New academy to boost public service officers' digital skills

Over 6,000 public officers are expected to be trained within the first year of the launch of The Digital Academy. ST PHOTO: KUA CHEE SIONG

SINGAPORE - Public service officers and leaders who are looking to improve their digital skills and become more equipped to lead digital transformation in their agencies will be able to sign up for training courses with an academy that was launched on Monday (June 21).

More than 6,000 public officers are expected to be trained within the first year of the launch of The Digital Academy, which is driven by the Smart Nation and Digital Government Group.

It will kick off with 55 programmes in areas such as applications development, data and analytics, as well as cyber security. Another 40 programmes will be available by the end of March next year.

Speaking at a virtual launch event, Senior Minister of State for Communications and Information and for Health Janil Puthucheary noted that Singapore's robust Covid-19 response - from implementing digital contact tracing to rolling out home-based learning for students - has demonstrated how efforts to build up the public sector's digital capabilities and digital infrastructure have paid off.

He said that Singapore cannot slow down its efforts in building a digital government, adding that all public service roles require officers to achieve at least a foundational level of digital literacy.

"For public service leaders, myself included, we have to be familiar with the issues to identify priorities and standards in the public sector's digital transformation. For the Information and Communications Technology professionals at work amongst us, it's more than that. It means deepening your expertise while expanding and updating the skills and tools you are familiar with," said Dr Janil.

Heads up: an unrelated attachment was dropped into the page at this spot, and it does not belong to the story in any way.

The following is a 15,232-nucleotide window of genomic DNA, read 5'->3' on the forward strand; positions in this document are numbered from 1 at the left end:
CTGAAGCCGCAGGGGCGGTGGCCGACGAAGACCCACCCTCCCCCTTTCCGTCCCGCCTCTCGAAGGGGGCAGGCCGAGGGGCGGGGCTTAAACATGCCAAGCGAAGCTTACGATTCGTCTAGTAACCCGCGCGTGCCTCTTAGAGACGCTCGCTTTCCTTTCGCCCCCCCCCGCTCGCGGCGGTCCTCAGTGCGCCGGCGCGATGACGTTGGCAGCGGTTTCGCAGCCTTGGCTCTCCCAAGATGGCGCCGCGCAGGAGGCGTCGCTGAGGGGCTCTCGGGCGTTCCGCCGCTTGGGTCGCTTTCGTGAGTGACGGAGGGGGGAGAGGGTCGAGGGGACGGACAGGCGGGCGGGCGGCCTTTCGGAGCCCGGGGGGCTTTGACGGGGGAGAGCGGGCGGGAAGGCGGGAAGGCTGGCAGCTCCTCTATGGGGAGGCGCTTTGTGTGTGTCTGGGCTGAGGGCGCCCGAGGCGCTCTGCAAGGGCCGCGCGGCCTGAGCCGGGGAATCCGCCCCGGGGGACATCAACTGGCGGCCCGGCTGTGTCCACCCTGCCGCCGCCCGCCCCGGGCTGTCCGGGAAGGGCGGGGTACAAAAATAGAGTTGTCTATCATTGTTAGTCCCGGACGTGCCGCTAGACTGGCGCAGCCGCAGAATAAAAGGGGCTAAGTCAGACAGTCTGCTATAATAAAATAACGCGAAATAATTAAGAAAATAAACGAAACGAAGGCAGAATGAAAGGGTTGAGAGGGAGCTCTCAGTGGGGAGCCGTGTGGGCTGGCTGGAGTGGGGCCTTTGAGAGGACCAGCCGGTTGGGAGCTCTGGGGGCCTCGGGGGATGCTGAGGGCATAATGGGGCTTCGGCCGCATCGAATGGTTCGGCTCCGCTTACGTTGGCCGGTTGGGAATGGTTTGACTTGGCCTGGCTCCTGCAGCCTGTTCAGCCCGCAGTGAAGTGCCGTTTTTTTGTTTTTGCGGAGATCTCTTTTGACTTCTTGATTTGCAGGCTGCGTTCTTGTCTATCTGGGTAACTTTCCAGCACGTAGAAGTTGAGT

The Institute of Systems Science at the National University of Singapore is the operations partner for the academy, and nine industry players have partnered it in curating the curriculum, with more to join in time to come. They include Amazon Web Services, Coursera, Google and Microsoft.

The courses will be delivered in multiple formats, including virtual and in-person lectures, workshops, tech talks and hackathons. There will also be on-the-job training opportunities.

In a keynote address at the virtual launch event, Ms Ng Wee Wei, country managing director of Accenture Singapore, noted that 88 per cent of Singapore's citizens want government agencies to work with the private sector to develop more innovative public services, according to research by Accenture.

The establishment of The Digital Academy will make learning more accessible and complement efforts to help officers keep up with the pace of digital transformation, she added.

She also cited an Accenture survey which showed that one in two of those who had left the public service will consider rejoining the service out of a sense of civic duty and a desire to contribute to society.

"Leaders would do well to build up this renewed sense of purpose to reimagine and enhance employee experience within public service agencies," she said. They can do this by leveraging on scalable technology and changing the perception of what the Government does through innovation, she added.

Public officers will be able to access information on course offerings at this website. Those who are keen to apply for courses offered by the academy can do so through their organisation's training request system.

Mr Brandon Lee, 47, group director of the Transformation Support Group at Workforce Singapore, is interested in the courses related to digital leadership at the academy.

He added that the courses at the academy, which cover areas such as applying the right processes to lead digital transformation, are closely aligned to the specific needs of the public service. "(They) can help speed up... initiatives that are more appropriate to our operating context in the public service."

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